If you’re combining a laser remedy with a facelift surgical procedure, what order do you carry out these procedures in?

“When we’re combing lasers and facelifts, the nice thing about the deep plane facelift is that there’s less undermining of the skin, so you can perform laser-resurfacing treatments more safely. We can actually do them at the same time. With a fractionated laser, you have to remember we’re only treating about 20 to 25 percent of the skin, but it looks like you’ve had 100 percent of your skin treated—this allows for more rapid healing. Whereas with a full ablative laser, especially the ones we were using in the ‘90s, we’re treating 100 percent of the skin.”

What different nonsurgical remedies do you generally pair for sufferers?

“We have a number of offerings for nonsurgical facial rejuvenation, including fractionated CO2 lasers and microneedling with RF (Vivace), which we’re combining for a number of patients. That way the Vivace addresses the deeper dermis and enhances skin tightening, texture and overall collagen synthesis, whereas the fractionated CO2 is a nice refresher on the surface of the skin. We’re seeing patients be more open to having a combination of procedures for a more natural-looking result, than just one procedure.”

Can these be carried out on the similar day too?

“Yes. We do the Vivace first and then follow it up with a light fractionated CO2 laser on the face, neck and chest afterward. For patients who have more sun damage, we’ll either do photofacial treatments and potentially combine those with fractionated CO2 as well, or we’ll do the Elluminate treatment, which is a series of laser treatments that include four different lasers all done at one time, spaced one month apart. Patients will usually do three sessions, and those have minimal downtime.”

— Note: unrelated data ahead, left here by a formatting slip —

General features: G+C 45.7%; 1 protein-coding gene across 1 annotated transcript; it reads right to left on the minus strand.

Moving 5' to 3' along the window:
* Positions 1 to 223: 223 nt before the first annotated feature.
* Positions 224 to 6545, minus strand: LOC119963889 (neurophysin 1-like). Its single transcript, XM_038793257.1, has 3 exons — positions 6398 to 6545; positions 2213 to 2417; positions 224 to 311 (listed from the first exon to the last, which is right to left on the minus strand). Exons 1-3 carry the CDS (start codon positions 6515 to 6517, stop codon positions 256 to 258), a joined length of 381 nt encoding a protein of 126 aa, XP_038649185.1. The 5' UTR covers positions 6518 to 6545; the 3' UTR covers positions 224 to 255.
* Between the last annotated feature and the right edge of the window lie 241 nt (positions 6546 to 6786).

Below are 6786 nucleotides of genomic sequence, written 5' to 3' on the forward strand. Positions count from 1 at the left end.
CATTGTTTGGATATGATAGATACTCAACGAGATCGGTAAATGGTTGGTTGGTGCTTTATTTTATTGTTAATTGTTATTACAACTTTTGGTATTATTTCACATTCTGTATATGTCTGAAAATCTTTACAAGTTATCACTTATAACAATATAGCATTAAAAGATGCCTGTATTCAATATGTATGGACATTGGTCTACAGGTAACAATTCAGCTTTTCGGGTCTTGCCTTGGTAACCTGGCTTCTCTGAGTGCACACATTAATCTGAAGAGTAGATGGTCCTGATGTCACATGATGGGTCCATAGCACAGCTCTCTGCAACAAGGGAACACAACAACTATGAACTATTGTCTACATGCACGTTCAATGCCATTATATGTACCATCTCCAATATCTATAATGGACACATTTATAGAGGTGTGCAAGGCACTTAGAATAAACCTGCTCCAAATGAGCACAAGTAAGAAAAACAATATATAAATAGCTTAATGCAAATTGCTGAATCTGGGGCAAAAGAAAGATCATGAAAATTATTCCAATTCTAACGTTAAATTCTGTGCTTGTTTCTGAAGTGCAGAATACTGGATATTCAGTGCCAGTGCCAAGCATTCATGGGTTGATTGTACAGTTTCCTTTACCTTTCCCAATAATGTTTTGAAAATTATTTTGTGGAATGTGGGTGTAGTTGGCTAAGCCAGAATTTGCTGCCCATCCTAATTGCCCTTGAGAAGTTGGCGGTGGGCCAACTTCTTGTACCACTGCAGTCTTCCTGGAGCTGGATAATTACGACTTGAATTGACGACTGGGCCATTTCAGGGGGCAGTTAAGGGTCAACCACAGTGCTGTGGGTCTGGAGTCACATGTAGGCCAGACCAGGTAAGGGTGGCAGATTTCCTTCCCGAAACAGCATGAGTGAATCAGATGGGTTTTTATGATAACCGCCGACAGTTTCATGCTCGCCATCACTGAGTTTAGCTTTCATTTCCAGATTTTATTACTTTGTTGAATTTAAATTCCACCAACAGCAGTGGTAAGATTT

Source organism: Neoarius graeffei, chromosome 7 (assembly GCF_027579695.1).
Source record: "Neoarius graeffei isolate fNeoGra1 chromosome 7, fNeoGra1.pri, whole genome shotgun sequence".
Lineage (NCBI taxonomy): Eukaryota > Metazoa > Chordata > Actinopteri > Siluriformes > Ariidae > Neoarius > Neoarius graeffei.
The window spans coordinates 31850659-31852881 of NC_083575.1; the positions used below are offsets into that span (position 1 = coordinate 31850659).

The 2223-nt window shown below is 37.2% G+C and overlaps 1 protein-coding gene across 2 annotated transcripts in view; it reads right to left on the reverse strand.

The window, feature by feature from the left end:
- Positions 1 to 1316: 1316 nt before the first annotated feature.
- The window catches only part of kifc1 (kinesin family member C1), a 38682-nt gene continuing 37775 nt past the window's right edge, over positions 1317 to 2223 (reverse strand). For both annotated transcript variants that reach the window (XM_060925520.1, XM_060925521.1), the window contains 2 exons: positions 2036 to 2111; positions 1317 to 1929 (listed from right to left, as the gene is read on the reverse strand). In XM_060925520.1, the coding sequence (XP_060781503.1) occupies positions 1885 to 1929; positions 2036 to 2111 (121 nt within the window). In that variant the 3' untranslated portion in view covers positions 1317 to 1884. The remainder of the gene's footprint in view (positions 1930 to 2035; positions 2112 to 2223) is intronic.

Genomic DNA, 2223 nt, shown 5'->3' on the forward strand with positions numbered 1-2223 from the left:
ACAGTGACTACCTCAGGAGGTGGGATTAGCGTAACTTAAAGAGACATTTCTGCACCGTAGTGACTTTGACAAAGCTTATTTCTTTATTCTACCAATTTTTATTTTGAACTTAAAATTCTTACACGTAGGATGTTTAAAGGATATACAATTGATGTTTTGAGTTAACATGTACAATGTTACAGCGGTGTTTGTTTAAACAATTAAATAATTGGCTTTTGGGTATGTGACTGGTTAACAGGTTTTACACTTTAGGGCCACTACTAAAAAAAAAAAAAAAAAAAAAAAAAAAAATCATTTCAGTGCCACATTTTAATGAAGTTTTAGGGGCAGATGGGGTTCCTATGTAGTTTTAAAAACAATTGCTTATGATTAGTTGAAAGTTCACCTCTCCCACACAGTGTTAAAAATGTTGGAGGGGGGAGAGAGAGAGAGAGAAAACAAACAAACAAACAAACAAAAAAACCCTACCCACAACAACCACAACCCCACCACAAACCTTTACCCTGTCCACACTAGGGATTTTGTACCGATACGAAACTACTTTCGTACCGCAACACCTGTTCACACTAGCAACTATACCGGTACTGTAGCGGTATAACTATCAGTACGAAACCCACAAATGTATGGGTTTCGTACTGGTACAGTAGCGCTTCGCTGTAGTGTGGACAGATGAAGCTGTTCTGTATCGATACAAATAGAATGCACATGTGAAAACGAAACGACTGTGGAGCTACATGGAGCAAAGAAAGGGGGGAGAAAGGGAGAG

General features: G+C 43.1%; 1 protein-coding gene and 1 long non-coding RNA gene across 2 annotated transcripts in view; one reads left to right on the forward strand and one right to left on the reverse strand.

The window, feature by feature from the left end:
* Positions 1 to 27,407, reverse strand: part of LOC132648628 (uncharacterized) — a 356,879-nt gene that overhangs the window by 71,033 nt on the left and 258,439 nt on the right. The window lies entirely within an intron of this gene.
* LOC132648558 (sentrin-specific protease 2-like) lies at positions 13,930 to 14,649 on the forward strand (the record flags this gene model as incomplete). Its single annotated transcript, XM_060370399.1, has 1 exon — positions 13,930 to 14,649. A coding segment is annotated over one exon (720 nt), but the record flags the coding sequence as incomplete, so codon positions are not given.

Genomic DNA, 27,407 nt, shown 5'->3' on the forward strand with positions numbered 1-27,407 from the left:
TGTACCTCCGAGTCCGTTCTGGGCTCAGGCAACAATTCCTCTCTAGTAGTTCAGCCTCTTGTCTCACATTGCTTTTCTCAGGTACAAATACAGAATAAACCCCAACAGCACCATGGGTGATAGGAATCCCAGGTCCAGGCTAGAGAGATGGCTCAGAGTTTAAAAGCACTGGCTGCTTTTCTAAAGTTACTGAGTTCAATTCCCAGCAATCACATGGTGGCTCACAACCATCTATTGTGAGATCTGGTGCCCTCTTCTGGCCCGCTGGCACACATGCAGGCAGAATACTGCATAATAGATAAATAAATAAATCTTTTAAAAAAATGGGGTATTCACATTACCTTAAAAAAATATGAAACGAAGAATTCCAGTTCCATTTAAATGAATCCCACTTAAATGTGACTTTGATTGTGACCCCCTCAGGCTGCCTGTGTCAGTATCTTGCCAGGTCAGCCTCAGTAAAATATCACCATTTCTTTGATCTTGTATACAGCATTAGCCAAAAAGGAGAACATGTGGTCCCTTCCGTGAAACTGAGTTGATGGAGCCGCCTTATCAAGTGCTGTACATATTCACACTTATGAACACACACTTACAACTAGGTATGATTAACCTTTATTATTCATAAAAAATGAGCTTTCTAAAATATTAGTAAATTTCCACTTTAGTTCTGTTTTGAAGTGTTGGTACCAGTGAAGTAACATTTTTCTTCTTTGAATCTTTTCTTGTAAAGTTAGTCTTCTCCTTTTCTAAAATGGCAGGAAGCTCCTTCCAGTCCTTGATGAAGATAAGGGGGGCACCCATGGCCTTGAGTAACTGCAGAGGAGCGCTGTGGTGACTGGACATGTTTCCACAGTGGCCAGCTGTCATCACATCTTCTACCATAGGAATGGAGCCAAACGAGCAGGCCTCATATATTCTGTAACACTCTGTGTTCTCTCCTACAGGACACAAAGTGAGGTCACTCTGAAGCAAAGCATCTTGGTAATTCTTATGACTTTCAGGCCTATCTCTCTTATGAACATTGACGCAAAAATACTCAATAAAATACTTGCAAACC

Are there some other facial rejuvenation procedures which are standard at your apply?

“I also perform Y-Lift procedures and Ellevate neck suture suspension procedures. The Y-Lift procedure is a closed facelift using fillers alone to reestablish the bony structure, or the pillars of the face, to help elevate the sagging soft tissues. That’s done under local anesthesia here in the office.”

What does the “Y” stand for, and the way is that this totally different than a “liquid lift”?

“The ‘Y’ really tries to show the pillars of the face. The two upper arms of the Y, one that extends over each side of the midface; the central part of the face being the base of the Y; and the lower face, the jawline, being the two arms of the Y upside down. it was developed by a maxillofacial surgeon in New York. As we age, not only do we lose volume, but also bony volume. With a Y-Lift procedure, we’re actually injecting filler on the surface of the bone to act and feel like bone, so it helps redrape the underlying soft issues that have started to droop and has a longer-lasting effect. Whereas a ‘liquid facelift’ is injecting the fillers more in the soft tissues, and that’s where you can potentially have a puffy look.”

You additionally talked about the Ellevate neck process. What are you able to inform me about that one?

“This is a permanent, nonabsorbable thread under the surface of the skin in the subcutaneous tissues, which I do in the neck to improve some of the bulky soft tissues there. Usually, I combine that with some liposuction of the neck and Renuvion plasma treatments for better skin tightening.”